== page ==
Today would have been our little Gordie’s hatchday. So we are celebrating the life of our little gold star budgie.
Here is Gordie’s story:
Gordie was an older budgie. We never really knew how old he was. We were his third (possibly fourth) home. His last owner estimated him at five, but he could have been (and we suspect he was) much older. When we picked up Gordie, he only had one toy in his cage – a yellow mirror.
During Gordie’s quarantine, he just sat on his perch looking at himself in his mirror. He didn’t play with his new toys, move around much or call out to the other budgies. He wasn’t finger tame (but would sit on our shoulders). His previous owner told us that the family who gave her Gordie thought he was “boring”.
Gordie became a different bird once his quarantine was up and he moved in with the flock. He bonded quickly with his lookalike Ozzie. We think Ozzie was “the bird in the mirror” finally coming out to play. With patience, Gordie started stepping up. He expressed interest in what the other budgies were doing, playing with toys and nibbling on veggies and millet. Gordie became interested in us as well. If we stood by the cage, he would make his way right up to the bars to see us. He was the only budgie who did this. I think he liked kissy noises and being told what a good budgie he was. And he was a such a good little budgie.
When Gordie’s flight feathers started coming in he began to make the voyage from the cage to the little play gym on top of the bookcase. He really enjoyed being up high and would happily sit on his “gym” chirping to himself or the other birds. It took a lot of effort for Gordie to fly about. It could have been his age or perhaps he never had the chance to fly before. One of his wings was a little crooked – maybe that made it more difficult to fly. In any case, sometimes I would give him a little ride on his play gym back to the cage. Gordie also “hobbled” when he walked up and down on the perches. He was a little slower than the other budgies, but did his best to keep up with his friends.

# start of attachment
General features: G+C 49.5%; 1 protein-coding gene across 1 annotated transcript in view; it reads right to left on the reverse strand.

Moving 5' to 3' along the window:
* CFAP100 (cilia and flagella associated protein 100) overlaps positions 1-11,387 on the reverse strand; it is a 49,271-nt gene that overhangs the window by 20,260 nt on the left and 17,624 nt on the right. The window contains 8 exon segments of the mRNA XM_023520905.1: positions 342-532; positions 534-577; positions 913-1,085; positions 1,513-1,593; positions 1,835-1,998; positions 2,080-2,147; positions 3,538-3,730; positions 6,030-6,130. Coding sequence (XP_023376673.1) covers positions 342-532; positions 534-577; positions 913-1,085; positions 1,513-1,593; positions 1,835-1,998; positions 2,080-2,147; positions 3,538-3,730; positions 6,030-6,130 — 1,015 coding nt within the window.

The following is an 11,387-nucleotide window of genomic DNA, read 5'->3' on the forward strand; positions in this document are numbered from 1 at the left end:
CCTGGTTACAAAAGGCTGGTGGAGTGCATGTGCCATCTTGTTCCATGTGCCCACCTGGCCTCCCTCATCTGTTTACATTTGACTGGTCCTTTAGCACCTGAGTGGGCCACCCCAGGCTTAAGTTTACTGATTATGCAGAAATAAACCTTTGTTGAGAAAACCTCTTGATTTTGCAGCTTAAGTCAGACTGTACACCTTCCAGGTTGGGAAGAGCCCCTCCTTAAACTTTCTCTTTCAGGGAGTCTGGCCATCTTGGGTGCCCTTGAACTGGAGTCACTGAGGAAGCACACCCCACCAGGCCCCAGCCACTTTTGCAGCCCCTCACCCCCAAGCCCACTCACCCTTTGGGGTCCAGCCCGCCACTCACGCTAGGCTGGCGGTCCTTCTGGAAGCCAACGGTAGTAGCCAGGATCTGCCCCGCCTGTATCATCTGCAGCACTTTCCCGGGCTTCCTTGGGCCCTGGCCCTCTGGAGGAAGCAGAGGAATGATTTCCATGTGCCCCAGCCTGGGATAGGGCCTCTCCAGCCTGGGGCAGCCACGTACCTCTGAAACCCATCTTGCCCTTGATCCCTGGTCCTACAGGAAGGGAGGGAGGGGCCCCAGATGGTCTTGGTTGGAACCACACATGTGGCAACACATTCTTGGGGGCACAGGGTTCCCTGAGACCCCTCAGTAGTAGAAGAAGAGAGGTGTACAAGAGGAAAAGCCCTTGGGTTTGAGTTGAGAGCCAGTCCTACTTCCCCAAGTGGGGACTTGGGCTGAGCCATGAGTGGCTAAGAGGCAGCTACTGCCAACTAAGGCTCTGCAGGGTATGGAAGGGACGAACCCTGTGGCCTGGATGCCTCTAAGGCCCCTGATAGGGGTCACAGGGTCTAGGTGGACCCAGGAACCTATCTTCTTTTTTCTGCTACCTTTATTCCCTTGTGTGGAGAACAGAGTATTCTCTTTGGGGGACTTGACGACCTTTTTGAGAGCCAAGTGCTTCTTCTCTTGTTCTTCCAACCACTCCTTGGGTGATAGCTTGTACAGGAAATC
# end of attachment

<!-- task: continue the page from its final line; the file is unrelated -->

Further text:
We were thrilled when Gordie bonded with Lera. They were an adorable pair, constantly grooming each other. When Lera was ill, Gordie was so sweet and attentive, feeding her and cuddling with her on the bottom of the cage. I think he was key factor in her amazing recovery. This is what earned him the title of “Gold Star Budgie.”
Gordie loved to take baths. When he was finished he liked to sit on the rim of the bird bath and gaze out the window. One day he even plopped himself into my water glass. He had great fun climbing out and dunking back in.
I think because Gordie was an older budgie, he had a special place in our hearts. We wanted so much to give him happiness in his golden years. He was a sweet little fellow and we were lucky to have been able to share the short amount of time with him that we did. Seeing him playing, flying and interacting with the other budgies brought us so much joy. I just wish we had been able to have more time with him.
If you are thinking about adopting a budgie, please consider giving a senior bird a happily ever after.
Gordie loved to snuggle into our necks.
Gordie and the “bird in the mirror” (Ozzie) became best buddies.
Gordie learned that veggies are delicious.
Gordie loved to take baths.
Gordie fell in love with Lera. They were a sweet couple.
Gordie and his flock.
Gordie – our gold star budgie.